Go (Write) Wild!

You have until March 15, 2006, to submit a (previously unpublished) essay to the Second Annual Wild Iowa Essay Project, which “encourages thoughtful, effective writing about the wild in Iowa. The Project is not a contest so much as an organized opportunity to inspire people of all ages to think and write about what the wild is and could be in Iowa.”

According to the essay and submission guidelines (which you of course need to read in full), entries should address “one or more of the following questions. Authors are encouraged to use specific examples and personal experiences.

*What does/should ‘wildness’ mean to Iowans?
*How have we moved away from the wild in Iowa, and what harm has that caused?
*Where does the wild still exist in Iowa now?
*How can Iowans ‘rewild’?
*What would a ‘wilder Iowa’ look like?”

Note that there are two submission categories, “Youth” and “Adult.” Entries “may be in any prose essay form, ranging from expository to creative nonfiction.” Word limit: 3,000 words.

Selected essays will win cash awards “of up to $300.” Winning essays that are submitted electronically will be published on the Wild Iowa Essay Project website. There’s no entry fee.

A Winter Weekend’s Reading

If you’re looking for some writing-oriented reading this weekend you can find plenty to keep you occupied (and thinking) in online offerings from the January-February 2006 Poets & Writers magazine. I found so much of direct interest to me in this issue I’m still marveling over it.

My interest was piqued first when I saw that the magazine had published a complimentary letter penned by a friend of mine. That was a good sign! (No, that’s not one of the online offerings I’m pointing you to. But I have to say it made me smile as I read on.)

I can’t say I’ve read all of David Foster Wallace’s work, but his story, “The Depressed Person,” remains a favorite. So I was more than just intrigued to find Joe Woodward’s piece, “In Search of David Foster Wallace,” in the magazine.

Then, because I’m a pretty active book reviewer (I should probably be writing a review right this minute instead of blogging–the book in question is reprovingly within my peripheral vision) and try to help others learn about book reviewing I was also interested in Timothy Schaffert’s Q&A with David Ulin, who now edits the Los Angeles Times Book Review.

As if that weren’t enough, Daniel Nester’s article on Stephen Elliott’s new anthology addresses one of my favorite topics: “politically inspired fiction.”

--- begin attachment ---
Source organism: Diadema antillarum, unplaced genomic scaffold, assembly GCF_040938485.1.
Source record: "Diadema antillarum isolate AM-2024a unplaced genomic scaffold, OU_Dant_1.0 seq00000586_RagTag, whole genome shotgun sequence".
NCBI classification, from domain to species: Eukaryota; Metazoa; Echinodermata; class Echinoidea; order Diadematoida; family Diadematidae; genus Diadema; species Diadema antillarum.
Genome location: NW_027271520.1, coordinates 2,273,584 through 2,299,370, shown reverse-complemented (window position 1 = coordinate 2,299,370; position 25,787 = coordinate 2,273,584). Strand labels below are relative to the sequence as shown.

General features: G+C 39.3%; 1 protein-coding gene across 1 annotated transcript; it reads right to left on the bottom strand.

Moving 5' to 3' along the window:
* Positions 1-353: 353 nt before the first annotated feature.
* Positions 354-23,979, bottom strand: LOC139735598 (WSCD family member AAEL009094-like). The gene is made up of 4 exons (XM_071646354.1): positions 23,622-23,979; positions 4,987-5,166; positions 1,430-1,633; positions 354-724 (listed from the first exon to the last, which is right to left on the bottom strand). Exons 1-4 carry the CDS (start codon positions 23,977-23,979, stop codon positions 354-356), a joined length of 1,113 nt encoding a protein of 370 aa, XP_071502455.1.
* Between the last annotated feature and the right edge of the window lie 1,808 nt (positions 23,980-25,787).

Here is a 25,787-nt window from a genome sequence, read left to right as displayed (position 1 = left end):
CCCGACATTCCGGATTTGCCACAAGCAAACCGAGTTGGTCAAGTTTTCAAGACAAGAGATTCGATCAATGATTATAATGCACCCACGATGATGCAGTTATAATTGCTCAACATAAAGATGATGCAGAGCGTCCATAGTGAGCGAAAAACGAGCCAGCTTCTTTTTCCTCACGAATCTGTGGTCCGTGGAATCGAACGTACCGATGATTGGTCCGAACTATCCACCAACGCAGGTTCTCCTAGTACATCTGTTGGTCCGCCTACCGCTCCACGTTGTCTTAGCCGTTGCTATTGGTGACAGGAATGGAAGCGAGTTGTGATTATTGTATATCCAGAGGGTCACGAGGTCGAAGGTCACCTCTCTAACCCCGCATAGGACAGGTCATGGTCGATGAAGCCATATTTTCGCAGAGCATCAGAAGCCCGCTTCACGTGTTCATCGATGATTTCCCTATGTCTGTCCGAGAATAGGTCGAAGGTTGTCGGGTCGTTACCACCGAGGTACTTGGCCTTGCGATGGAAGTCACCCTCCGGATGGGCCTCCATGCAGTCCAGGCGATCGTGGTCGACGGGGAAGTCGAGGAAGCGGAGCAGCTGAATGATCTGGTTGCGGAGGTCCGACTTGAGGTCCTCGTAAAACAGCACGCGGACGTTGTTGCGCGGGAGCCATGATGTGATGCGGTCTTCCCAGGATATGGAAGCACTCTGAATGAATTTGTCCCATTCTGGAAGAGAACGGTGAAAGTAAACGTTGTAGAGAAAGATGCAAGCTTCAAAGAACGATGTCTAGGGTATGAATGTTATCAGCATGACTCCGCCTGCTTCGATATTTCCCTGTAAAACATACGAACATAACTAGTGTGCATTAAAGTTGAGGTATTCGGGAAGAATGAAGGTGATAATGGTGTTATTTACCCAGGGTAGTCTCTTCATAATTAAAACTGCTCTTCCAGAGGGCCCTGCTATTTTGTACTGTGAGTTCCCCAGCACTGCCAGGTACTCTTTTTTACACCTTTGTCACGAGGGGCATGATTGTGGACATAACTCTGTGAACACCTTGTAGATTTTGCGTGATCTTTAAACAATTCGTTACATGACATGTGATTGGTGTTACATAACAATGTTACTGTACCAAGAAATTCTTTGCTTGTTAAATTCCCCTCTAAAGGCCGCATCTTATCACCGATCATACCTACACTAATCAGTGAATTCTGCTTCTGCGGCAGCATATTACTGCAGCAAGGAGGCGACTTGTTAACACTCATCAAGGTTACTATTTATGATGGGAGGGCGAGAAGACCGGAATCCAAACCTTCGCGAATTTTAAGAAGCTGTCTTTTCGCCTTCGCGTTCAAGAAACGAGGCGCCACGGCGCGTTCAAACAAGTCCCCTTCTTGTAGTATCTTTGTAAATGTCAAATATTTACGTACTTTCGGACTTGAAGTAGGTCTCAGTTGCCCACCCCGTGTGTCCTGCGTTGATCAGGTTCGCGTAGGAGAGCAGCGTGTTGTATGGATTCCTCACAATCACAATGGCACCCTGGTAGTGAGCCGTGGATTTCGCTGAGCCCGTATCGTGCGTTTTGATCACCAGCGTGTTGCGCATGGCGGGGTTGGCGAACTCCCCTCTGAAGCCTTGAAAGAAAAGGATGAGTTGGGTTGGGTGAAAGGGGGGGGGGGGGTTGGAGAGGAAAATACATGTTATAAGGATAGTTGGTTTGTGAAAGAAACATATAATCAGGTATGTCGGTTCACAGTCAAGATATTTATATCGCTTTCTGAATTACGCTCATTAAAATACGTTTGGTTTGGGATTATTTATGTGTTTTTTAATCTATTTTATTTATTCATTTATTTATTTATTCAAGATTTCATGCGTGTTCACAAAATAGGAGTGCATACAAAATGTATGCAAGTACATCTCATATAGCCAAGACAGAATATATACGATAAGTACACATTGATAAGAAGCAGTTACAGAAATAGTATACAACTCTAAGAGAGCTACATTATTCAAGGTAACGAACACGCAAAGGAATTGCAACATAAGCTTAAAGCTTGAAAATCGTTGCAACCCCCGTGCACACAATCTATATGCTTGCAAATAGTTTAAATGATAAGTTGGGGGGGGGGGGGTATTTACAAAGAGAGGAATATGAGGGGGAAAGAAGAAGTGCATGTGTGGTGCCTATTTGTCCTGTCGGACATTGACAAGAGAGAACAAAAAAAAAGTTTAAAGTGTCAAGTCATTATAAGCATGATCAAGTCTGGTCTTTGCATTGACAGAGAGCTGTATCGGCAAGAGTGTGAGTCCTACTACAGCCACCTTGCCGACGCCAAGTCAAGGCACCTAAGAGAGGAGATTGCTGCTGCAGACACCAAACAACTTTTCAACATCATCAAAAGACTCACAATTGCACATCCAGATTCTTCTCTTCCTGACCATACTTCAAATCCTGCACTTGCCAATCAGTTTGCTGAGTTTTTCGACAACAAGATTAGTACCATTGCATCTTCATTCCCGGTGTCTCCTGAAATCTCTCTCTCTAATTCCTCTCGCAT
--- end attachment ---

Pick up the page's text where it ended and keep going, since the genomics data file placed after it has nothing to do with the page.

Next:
And finally, there’s Kevin Larimer’s report on the outcome of the most recent Winnow Press First Fiction competition. Or maybe lack of outcome is a better term, since no prize was awarded. I certainly can’t say I’m an uninvolved party here, both because I know very well which little bird alerted Mr. Larimer to this piece of news and because yes, I am one of the 300 people whose manuscripts the press found, in the words of publisher Corinne Lee, “so disappointing.” I suppose I’ll just remain grateful to (and perhaps in a very human way will prefer the judgments of) the editors of the five journals and two contests that published and “prized” the stories included in this manuscript collection (a shortened one, due to the contest’s page limits) in the past. And I’ll be grateful, too, to Winnow Press for returning my contest fee.

Axton Fellowship Deadline Approaching

January 15, 2006, is the postmark deadline for applying for an Axton Fellowship in Creative Writing at the University of Louisville. The fellowship is open to writers who have received their terminal degree (M.A., M.F.A., or Ph.D.) in creative writing within the past five years. Two fellows (one in poetry and one in fiction) will be appointed for the next two academic years. They will be awarded stipends ($25,000/year) and benefits. “Each fellow will give a reading in the Axton reading sesries once during his or her tenure, will run one, two-day literary seminar, and will teach one course each semester. Of the four courses, one will be of the fellow’s design, one will be on the teaching of creative writing, and the other two will be upper level creative writing or literature courses. The fellows will be expected to be in residence in Louisville during their fellowship period.” The fellowship is intended to offer recent graduates time to work on their own writing, as well as to “associate them with a distinguished faculty, and to allow them to contribute to a vibrant creative writing program.” Download the full description (with application instructions) at the bottom of this page.

Postal Rates Change

Here’s an important reminder for all practicing writers in the U.S.: postal rates change as of January 8, 2006 (this Sunday). I managed to buy a bunch of 2-cent stamps to use with my trove of 37-centers yesterday (and also extended my P.O. Box rental for another year). So if you plan on mailing any submissions or taking care of other postal business in the immediate future, make it very immediate to take advantage of the current rates, and be sure to remember to include appropriate added postage for any SASE’s (last time the rates went up I ended up having to hunt for submission responses months later from more than one journal that simply did not use the old SASE, and wouldn’t/couldn’t make up the difference on its own).